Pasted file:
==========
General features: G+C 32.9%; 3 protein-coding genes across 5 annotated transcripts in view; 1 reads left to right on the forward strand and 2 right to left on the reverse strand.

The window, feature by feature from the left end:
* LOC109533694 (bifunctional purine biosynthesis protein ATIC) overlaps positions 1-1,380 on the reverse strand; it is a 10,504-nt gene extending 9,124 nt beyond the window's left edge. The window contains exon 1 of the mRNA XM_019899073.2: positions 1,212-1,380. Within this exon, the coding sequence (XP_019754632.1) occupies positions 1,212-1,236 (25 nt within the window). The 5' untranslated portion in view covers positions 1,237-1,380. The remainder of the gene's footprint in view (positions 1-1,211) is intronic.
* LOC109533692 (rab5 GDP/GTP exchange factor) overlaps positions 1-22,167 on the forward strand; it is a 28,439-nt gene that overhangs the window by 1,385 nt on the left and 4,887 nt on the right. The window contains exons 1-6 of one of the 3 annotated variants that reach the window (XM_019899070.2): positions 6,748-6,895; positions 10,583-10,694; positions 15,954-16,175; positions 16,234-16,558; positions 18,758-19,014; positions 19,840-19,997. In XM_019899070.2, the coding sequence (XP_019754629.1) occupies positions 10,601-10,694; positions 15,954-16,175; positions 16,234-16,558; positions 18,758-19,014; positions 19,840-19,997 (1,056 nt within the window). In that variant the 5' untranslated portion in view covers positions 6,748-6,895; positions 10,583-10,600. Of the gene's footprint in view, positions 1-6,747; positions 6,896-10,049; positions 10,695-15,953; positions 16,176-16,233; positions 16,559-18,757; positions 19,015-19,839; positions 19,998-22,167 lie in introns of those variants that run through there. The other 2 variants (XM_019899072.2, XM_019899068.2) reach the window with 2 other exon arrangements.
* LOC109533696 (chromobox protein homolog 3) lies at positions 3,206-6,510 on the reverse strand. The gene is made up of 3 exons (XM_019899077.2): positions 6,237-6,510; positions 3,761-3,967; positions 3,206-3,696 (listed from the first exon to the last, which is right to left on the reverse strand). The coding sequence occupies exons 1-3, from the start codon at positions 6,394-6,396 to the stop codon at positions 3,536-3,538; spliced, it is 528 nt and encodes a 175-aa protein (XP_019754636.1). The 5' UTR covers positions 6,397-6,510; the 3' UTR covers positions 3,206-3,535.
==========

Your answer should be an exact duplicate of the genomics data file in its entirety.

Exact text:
General features: G+C 32.9%; 3 protein-coding genes across 5 annotated transcripts in view; 1 reads left to right on the forward strand and 2 right to left on the reverse strand.

The window, feature by feature from the left end:
* LOC109533694 (bifunctional purine biosynthesis protein ATIC) overlaps positions 1-1,380 on the reverse strand; it is a 10,504-nt gene extending 9,124 nt beyond the window's left edge. The window contains exon 1 of the mRNA XM_019899073.2: positions 1,212-1,380. Within this exon, the coding sequence (XP_019754632.1) occupies positions 1,212-1,236 (25 nt within the window). The 5' untranslated portion in view covers positions 1,237-1,380. The remainder of the gene's footprint in view (positions 1-1,211) is intronic.
* LOC109533692 (rab5 GDP/GTP exchange factor) overlaps positions 1-22,167 on the forward strand; it is a 28,439-nt gene that overhangs the window by 1,385 nt on the left and 4,887 nt on the right. The window contains exons 1-6 of one of the 3 annotated variants that reach the window (XM_019899070.2): positions 6,748-6,895; positions 10,583-10,694; positions 15,954-16,175; positions 16,234-16,558; positions 18,758-19,014; positions 19,840-19,997. In XM_019899070.2, the coding sequence (XP_019754629.1) occupies positions 10,601-10,694; positions 15,954-16,175; positions 16,234-16,558; positions 18,758-19,014; positions 19,840-19,997 (1,056 nt within the window). In that variant the 5' untranslated portion in view covers positions 6,748-6,895; positions 10,583-10,600. Of the gene's footprint in view, positions 1-6,747; positions 6,896-10,049; positions 10,695-15,953; positions 16,176-16,233; positions 16,559-18,757; positions 19,015-19,839; positions 19,998-22,167 lie in introns of those variants that run through there. The other 2 variants (XM_019899072.2, XM_019899068.2) reach the window with 2 other exon arrangements.
* LOC109533696 (chromobox protein homolog 3) lies at positions 3,206-6,510 on the reverse strand. The gene is made up of 3 exons (XM_019899077.2): positions 6,237-6,510; positions 3,761-3,967; positions 3,206-3,696 (listed from the first exon to the last, which is right to left on the reverse strand). The coding sequence occupies exons 1-3, from the start codon at positions 6,394-6,396 to the stop codon at positions 3,536-3,538; spliced, it is 528 nt and encodes a 175-aa protein (XP_019754636.1). The 5' UTR covers positions 6,397-6,510; the 3' UTR covers positions 3,206-3,535.